Bracken School Readiness Assessment

The Bracken School Readiness Assessment, or BSRA for short, was created by Bruce Bracken, and published by The Psychological Corporation, as an intelligence test designed to test the cognitive skills of children from preschool and kindergarten up to second grade, in order to discern if any among them are especially gifted or talented. Although the test is usually administered by a school or educator, parents sometimes decide that they want to have their children tested, usually because they are planning on enrolling them in programs designed for especially gifted students. Testing can also help to indicate if an individual has a language disorder, and so children can be tested before being placed in remedial education programs as well.

The BSRA offers testing to children for six basic skills including the identification of colors, upper and lower case letters, single and double digit numbers and the child's ability to count, their ability to use different words to describe sizes, such as bigger and smaller, comparisons of different objects, and the identification of different shapes.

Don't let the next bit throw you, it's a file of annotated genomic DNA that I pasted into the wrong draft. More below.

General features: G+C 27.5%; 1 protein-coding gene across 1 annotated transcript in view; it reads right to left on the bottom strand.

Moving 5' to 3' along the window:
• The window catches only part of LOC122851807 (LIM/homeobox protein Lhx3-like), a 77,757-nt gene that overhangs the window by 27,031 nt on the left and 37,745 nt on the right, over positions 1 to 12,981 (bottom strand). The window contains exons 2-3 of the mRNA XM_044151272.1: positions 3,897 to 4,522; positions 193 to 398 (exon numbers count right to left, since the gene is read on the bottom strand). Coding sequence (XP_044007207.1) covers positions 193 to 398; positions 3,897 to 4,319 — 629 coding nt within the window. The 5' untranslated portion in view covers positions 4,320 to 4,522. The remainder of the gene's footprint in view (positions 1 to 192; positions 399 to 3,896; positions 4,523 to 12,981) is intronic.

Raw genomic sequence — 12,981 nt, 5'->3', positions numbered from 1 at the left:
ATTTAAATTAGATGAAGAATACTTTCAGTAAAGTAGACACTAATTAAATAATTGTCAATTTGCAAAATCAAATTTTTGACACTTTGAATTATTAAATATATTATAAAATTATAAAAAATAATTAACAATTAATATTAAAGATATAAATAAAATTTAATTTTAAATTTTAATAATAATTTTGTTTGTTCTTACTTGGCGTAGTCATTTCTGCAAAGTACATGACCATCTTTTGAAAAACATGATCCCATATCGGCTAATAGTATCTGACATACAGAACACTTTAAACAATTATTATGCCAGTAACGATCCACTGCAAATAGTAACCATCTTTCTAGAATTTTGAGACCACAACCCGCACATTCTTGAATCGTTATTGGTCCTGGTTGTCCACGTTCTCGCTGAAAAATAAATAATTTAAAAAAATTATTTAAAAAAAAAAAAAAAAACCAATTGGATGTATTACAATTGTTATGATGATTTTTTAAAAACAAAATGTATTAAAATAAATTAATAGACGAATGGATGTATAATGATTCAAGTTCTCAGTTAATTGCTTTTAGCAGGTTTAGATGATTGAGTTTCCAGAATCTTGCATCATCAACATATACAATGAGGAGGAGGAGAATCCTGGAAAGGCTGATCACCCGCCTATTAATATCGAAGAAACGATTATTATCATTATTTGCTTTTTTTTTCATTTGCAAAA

The Bracken School Readiness Assessment tests these skills based upon standard concepts that are normally taught by parents, preschool, and kindergarten teachers in preparation for school. Test questions are usually either given orally or by multiple choice, and the testers administer questions with the use of picture books or through simple interactions, so although children need good listening skills to take it, they do not necessarily need to know how to read or write. The scores attained on the standardized intelligence test can be converted to a percentile, and there are also ways to convert the scores so that a child can be categorized as either 'advanced' or 'delayed'.

Often, when children are presented with uncommon or difficult questions, they will try to answer in a hurry, and not take the time to think them through well as they otherwise would have. For this reason, it is important that parents take the time to thouroughly prepare their children for the BSRA. Many publishers offer practice tests and preparation manuals, which can be attained for a fee, either online or from a local book retailer. Going over these materials beforehand can help children feel more comfortable when testing, which in turn will help them achieve an overall higher score. 


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